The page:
To install a cable in a conduit, pull one end of the conduit to the other with a strong cable. When pulling a cable to a conduit, there are maximum tensile stresses that the cable can withstand without damage. This process of installing is Rigging.
The method used to rig the cables to pull the overvalued conduits and the cable tray systems depend on the length of the pull and the size of the conductors to be installed.
Smaller conductors that are installed in a short run can most likely be pulled in by hand.
Pulling equipment will probably be required to install larger conductors or to install conductors in long runs so that a constant pulling tension can be maintained on the cables.
Suitable pulling equipment that is in good working condition should be on hand for the pulling operation.
Precheck before rigging:
The direction of the traction should be checked to ensure that it is the direction that produces the minimum tensile stresses and sidewall pressures.
Care must also be taken when moving the cable reels into their proper positions. If the pull and cut method of installation is used, cable damage can occur during the setup phase of a cable pull.
The pull and cut method is most often used for pulls at several different locations. During cable installation, once the protective covering is removed from the reel, the cable is particularly vulnerable to mechanical damage.
The cable reels must be supported by an axle at the installation location so that the cable can be pulled with minimum friction:
To measure the tensile stress that is applied to the cables, a dynamometer is often used during the traction operation. The dynamometer can be connected at the feed end of the duct or at the discharge end of the conduit.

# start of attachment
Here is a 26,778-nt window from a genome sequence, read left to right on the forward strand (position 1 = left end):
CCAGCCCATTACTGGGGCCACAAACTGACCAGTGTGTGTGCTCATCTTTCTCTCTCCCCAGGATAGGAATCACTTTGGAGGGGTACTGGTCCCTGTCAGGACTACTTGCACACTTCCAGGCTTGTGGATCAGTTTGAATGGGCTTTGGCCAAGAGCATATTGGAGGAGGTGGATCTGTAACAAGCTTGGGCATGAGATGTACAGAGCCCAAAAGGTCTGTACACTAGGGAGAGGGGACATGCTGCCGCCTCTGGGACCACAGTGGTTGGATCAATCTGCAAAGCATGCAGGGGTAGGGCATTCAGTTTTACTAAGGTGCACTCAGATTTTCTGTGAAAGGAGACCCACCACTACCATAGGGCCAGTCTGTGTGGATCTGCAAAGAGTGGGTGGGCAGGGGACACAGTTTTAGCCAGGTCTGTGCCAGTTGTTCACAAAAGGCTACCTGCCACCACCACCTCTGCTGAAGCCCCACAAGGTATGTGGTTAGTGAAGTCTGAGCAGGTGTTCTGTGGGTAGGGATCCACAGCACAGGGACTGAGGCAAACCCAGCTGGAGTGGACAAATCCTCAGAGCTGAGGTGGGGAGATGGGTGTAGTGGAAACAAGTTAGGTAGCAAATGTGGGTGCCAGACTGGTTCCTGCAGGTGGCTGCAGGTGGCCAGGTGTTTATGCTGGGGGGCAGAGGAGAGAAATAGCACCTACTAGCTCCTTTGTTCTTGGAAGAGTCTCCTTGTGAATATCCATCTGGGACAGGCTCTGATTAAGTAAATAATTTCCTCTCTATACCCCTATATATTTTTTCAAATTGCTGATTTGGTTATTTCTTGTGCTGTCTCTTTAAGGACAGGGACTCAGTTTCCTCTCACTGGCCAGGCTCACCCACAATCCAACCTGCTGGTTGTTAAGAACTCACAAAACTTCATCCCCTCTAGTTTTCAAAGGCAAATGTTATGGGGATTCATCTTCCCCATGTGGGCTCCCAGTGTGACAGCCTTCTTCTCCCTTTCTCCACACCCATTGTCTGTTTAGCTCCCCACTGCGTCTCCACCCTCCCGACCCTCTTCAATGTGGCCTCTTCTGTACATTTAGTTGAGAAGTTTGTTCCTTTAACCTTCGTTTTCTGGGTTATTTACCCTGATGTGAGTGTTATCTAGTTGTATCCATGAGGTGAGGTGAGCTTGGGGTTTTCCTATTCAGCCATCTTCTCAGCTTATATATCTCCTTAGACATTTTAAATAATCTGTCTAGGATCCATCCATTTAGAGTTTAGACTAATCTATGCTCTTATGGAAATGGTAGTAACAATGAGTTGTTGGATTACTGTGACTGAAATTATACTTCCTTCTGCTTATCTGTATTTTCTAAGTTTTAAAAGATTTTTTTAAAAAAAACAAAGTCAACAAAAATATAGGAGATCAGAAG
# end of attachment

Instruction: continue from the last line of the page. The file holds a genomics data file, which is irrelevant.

An idler is connected to the dynamometer at the feed or discharge end of the conduit, and the traction line and/or the cable is routed over the guide wheel to allow the tension applied during the traction operation to be measured.
When multiple cables of a single conductor must be pulled to a Conduit or duct, the cable reels must be placed in tandem, and all cables must be introduced simultaneously into the conduit or conduit. The cables must be continuously trained in the conduit in such a way that the cable does not drag on the edge of the conduit. The cables must be inserted into the conduit by hand or, for large conductors, by means of a large diameter pulley
In addition to reducing friction, the selection of the correct diameter pulley for the job guarantees maintenance of the minimum bend radius of the cable.
Short curves of the cables, sharp edges in the runway feed and cable crossings at the point where the cable enters the runway should be avoided. The electrical engineer must make sure that the diameter of the pulley used for the installation is large enough so that the pressure of the side wall that is exerted on the cable does not exceed the limits. Sidewall pressure (SP) is defined as the crushing force exerted on a cable as it is pulled around a curved section of the conduit.
Supports should be used to alleviate stress on the cables where they enter the conduit or cable tray.
The cables must be placed or pulled from the cable guides. When the cable is pulled through a cable tray, rollers, pulleys and pulleys must be used to prevent cable damage.
If the pulleys, pulleys and rollers that are used for cable installation in cable trays have a smaller size, the cable can be damaged if it is bent below the minimum bending radius allowed.